Michael C. Savvides, owner of the oceanfront Ramada Inn, has seen the future for this city and he says it hinges on one thing -- water. Not ocean water -- the foundation of this booming city's past -- but drinking water.
Some say Virginia Beach will be out of drinking water in less than nine years.
"If we are not successful in getting a significant supply of water, Virginia Beach will have to be declared a disaster area," said Savvides, president of the Virginia Beach chapter of the Hampton Roads Chamber of Commerce.
City officials, anxious to avoid anything that might slow the boom that has made the 21-year-old city the largest in Virginia and one of the fastest growing in the nation, have considered everything from towing icebergs to the area to building a huge desalination plant to tap the Atlantic.
The only practical alternative, the city officials say, is a $176 million, 85-mile concrete pipeline that eventually would carry 60 million gallons of water daily from Lake Gaston, a man-made lake on the North Carolina border. Without water Virginia Beach could not continue the explosive growth that, fueled by the massive migration of families from Norfolk, has seen its population soar from 87,000 when it was formed in 1963 to an estimated 310,000 today.
But the ambitious pipeline plan, which has been approved by the Army Corps of Engineers, has enraged North Carolinians, alarmed environmentalists and sparked one of the stormiest water wars on the East Coast. A court battle is under way in two federal courts, and many say it could be a long, complex and costly fight.
"We just hate to see our natural resources taken away from us for the economic development of other areas, when it would jeopardize our economic development in the future," said Harold E. Carawan, who owns a carpet store in Roanoke Rapids, N.C., south of Lake Gaston.
The problem, say both sides, is that state and local leaders are being asked to reconcile the seemingly irreconcible demands of a highly populated, booming city with those of a poor, sparsely populated, rural area that is hungry for development.
While water wars among Western states have been routine for decades, they have only recently moved East. Droughts, groundwater pollution and development booms are combining in many areas in the East to place unprecedented demand on what environmentalists say is a limited amount of good drinking water. The result, from the Great Lakes to the Florida Keys, has been an eruption of disputes over who owns water and who has a right to use it.
The Washington metropolitan area has been able to avoid such battles through pacts and agreements that determine how the region's water resources are allocated. While a similar pact between North Carolina and Virginia has been suggested, most officials involved say the furor over Lake Gaston has made such an agreement unrealistic.
Carawan, a member of a group that has joined North Carolina in the court fight, lives in Gasburg, Va., near Lake Gaston, which was created in the 1960s when Virginia Electric and Power Co. dammed the Roanoke River to generate electricity. The lake weaves back and forth for 30 miles across the Virginia and North Carolina border.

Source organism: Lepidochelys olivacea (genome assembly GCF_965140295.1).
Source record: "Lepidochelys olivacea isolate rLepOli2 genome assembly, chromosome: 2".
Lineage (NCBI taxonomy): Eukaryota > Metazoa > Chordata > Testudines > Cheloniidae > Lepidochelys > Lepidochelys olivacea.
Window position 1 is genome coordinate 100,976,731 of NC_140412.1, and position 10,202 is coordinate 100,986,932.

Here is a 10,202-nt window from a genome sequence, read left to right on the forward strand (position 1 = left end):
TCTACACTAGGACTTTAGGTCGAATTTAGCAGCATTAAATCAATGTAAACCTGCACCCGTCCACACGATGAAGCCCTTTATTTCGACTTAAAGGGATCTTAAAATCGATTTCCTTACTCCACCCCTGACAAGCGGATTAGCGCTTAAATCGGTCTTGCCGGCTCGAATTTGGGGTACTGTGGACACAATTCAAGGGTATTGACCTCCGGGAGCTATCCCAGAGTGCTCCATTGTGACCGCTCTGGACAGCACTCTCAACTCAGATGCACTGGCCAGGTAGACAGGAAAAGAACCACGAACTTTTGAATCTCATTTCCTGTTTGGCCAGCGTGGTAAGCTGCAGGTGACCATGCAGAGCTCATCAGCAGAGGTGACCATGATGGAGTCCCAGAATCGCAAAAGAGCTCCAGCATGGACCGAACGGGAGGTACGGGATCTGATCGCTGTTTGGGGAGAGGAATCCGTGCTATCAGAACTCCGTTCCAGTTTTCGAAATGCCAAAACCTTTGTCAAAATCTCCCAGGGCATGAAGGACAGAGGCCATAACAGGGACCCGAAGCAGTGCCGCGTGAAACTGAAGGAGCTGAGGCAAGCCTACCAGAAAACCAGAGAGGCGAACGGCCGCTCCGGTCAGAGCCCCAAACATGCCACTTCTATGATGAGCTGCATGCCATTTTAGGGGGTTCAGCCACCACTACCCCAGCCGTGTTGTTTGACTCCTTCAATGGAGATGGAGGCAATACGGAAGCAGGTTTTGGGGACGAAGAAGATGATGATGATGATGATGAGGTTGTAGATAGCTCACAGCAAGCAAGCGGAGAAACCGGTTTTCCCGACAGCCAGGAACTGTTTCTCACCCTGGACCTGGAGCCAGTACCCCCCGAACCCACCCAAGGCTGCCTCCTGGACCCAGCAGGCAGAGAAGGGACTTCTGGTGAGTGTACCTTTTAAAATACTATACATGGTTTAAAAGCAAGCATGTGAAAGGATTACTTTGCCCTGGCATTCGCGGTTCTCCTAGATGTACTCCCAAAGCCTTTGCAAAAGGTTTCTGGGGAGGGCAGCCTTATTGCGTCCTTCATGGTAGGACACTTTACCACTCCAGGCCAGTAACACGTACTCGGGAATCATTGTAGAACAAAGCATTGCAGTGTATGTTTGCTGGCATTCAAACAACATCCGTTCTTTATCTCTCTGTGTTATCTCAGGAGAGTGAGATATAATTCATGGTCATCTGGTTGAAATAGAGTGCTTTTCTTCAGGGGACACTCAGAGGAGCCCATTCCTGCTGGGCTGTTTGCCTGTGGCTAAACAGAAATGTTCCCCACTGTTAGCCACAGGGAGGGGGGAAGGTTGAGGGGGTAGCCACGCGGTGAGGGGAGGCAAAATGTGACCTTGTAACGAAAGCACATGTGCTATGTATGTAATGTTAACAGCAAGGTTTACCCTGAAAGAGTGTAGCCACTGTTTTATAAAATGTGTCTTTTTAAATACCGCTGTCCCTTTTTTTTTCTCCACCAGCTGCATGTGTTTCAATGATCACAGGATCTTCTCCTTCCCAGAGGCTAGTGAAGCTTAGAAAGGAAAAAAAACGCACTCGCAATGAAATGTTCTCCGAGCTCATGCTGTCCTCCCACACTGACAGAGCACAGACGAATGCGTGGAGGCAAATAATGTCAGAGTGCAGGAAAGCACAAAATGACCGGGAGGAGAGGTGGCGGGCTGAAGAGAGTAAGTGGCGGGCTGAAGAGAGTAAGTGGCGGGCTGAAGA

Carawan said homeowners on the lake's 350-mile shoreline fear the pipeline will impair fishing and boating and cut property values.
North Carolina officials say crops depend on irrigation from the Roanoke River. The state's Sierra Club has warned that the pipeline could threaten both water quality and wildlife. Virginia Beach officials deny the charges, saying studies show the pipeline would not cause environmental problems.
For years, Virginia Beach relied on Norfolk for water. After severe droughts in 1977 and 1980, Norfolk said that it had no more to share and that when Virginia Beach's contract expires in 1993 it will not be renewed.
The droughts were sobering for Virginia Beach business and government. Water use was severely restricted, raising fears for the multimillion-dollar tourist trade.
About 6,000 persons, for and against the pipeline, jammed Corps of Engineers hearings. After considering the testimony, the Corps approved a construction permit.
Virginia Beach and North Carolina immediately filed lawsuits over whether the city had to prepare an environmental impact statement, a costly, time-consuming study not required by the Corps.
North Carolina has argued that an impact statement was required because the pipeline could cause environmental problems. The Corps concluded, however that not enough water would be taken from Lake Gaston to change water levels or disrupt fish or wildlife.
Virginia Beach officials call the pipeline a must. "The alternative is no water," says city public utilities Director Aubrey V. Watts Jr.
"Water is a necessity," said motel owner Savvides. "It is life or death. It is not a luxury."
"We won't ever deny people water, if it's necessary for life," said North Carolina's Carawan. "But that's not the case." He said that if Virginia Beach joined with other Tidewater jurisdictions, they could come up with other alternatives.